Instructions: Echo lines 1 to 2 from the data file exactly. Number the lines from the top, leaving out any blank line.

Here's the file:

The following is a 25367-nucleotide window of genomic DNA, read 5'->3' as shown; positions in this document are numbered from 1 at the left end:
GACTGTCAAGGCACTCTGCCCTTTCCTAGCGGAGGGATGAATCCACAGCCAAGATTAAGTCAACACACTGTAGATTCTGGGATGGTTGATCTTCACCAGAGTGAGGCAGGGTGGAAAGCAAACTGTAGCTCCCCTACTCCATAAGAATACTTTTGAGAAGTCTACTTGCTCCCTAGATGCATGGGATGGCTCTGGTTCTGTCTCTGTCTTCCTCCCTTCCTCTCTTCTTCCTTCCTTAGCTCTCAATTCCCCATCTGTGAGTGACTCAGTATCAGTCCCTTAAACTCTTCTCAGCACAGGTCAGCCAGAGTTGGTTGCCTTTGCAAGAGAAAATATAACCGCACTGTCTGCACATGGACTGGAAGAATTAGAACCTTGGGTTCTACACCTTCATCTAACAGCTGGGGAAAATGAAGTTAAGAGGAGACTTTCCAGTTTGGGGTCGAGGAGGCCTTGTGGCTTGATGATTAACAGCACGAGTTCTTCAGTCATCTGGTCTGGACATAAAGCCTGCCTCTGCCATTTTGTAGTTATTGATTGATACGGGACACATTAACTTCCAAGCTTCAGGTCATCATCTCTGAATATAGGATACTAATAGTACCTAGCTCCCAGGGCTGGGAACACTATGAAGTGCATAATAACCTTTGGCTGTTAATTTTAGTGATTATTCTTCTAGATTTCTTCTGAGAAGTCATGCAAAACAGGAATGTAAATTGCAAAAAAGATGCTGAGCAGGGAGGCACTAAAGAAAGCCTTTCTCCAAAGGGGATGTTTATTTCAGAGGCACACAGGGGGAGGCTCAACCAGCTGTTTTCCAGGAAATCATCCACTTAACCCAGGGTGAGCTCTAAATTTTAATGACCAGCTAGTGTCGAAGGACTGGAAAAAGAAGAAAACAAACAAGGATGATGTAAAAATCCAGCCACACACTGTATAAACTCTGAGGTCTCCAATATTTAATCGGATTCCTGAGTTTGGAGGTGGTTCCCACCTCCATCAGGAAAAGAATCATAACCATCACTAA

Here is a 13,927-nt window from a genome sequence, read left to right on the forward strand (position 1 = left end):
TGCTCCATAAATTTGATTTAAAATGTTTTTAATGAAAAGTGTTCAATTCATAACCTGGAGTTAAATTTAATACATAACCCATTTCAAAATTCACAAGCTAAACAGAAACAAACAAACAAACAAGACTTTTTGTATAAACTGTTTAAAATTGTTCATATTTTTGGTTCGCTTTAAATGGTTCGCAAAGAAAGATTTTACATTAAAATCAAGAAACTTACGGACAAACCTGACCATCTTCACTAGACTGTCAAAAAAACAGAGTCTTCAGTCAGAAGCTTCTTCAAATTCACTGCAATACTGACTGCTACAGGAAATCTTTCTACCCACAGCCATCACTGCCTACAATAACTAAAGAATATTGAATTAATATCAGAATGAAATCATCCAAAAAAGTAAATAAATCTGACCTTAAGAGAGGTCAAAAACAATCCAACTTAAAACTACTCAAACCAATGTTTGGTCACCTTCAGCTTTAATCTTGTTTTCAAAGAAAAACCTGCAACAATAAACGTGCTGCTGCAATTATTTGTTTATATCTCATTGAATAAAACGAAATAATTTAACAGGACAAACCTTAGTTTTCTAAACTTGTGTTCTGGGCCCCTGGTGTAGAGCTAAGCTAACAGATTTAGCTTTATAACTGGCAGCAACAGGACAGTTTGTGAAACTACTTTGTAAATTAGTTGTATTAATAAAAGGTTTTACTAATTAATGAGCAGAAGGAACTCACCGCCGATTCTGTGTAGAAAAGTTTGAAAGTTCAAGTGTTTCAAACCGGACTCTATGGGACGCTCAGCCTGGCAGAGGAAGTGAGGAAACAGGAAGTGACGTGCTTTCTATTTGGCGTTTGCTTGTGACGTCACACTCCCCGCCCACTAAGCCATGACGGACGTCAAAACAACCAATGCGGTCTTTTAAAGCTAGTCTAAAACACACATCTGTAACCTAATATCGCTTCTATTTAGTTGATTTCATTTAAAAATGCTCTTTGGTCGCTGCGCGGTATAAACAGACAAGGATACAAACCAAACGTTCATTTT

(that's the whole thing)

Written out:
The following is a 25367-nucleotide window of genomic DNA, read 5'->3' as shown; positions in this document are numbered from 1 at the left end:
GACTGTCAAGGCACTCTGCCCTTTCCTAGCGGAGGGATGAATCCACAGCCAAGATTAAGTCAACACACTGTAGATTCTGGGATGGTTGATCTTCACCAGAGTGAGGCAGGGTGGAAAGCAAACTGTAGCTCCCCTACTCCATAAGAATACTTTTGAGAAGTCTACTTGCTCCCTAGATGCATGGGATGGCTCTGGTTCTGTCTCTGTCTTCCTCCCTTCCTCTCTTCTTCCTTCCTTAGCTCTCAATTCCCCATCTGTGAGTGACTCAGTATCAGTCCCTTAAACTCTTCTCAGCACAGGTCAGCCAGAGTTGGTTGCCTTTGCAAGAGAAAATATAACCGCACTGTCTGCACATGGACTGGAAGAATTAGAACCTTGGGTTCTACACCTTCATCTAACAGCTGGGGAAAATGAAGTTAAGAGGAGACTTTCCAGTTTGGGGTCGAGGAGGCCTTGTGGCTTGATGATTAACAGCACGAGTTCTTCAGTCATCTGGTCTGGACATAAAGCCTGCCTCTGCCATTTTGTAGTTATTGATTGATACGGGACACATTAACTTCCAAGCTTCAGGTCATCATCTCTGAATATAGGATACTAATAGTACCTAGCTCCCAGGGCTGGGAACACTATGAAGTGCATAATAACCTTTGGCTGTTAATTTTAGTGATTATTCTTCTAGATTTCTTCTGAGAAGTCATGCAAAACAGGAATGTAAATTGCAAAAAAGATGCTGAGCAGGGAGGCACTAAAGAAAGCCTTTCTCCAAAGGGGATGTTTATTTCAGAGGCACACAGGGGGAGGCTCAACCAGCTGTTTTCCAGGAAATCATCCACTTAACCCAGGGTGAGCTCTAAATTTTAATGACCAGCTAGTGTCGAAGGACTGGAAAAAGAAGAAAACAAACAAGGATGATGTAAAAATCCAGCCACACACTGTATAAACTCTGAGGTCTCCAATATTTAATCGGATTCCTGAGTTTGGAGGTGGTTCCCACCTCCATCAGGAAAAGAATCATAACCATCACTAA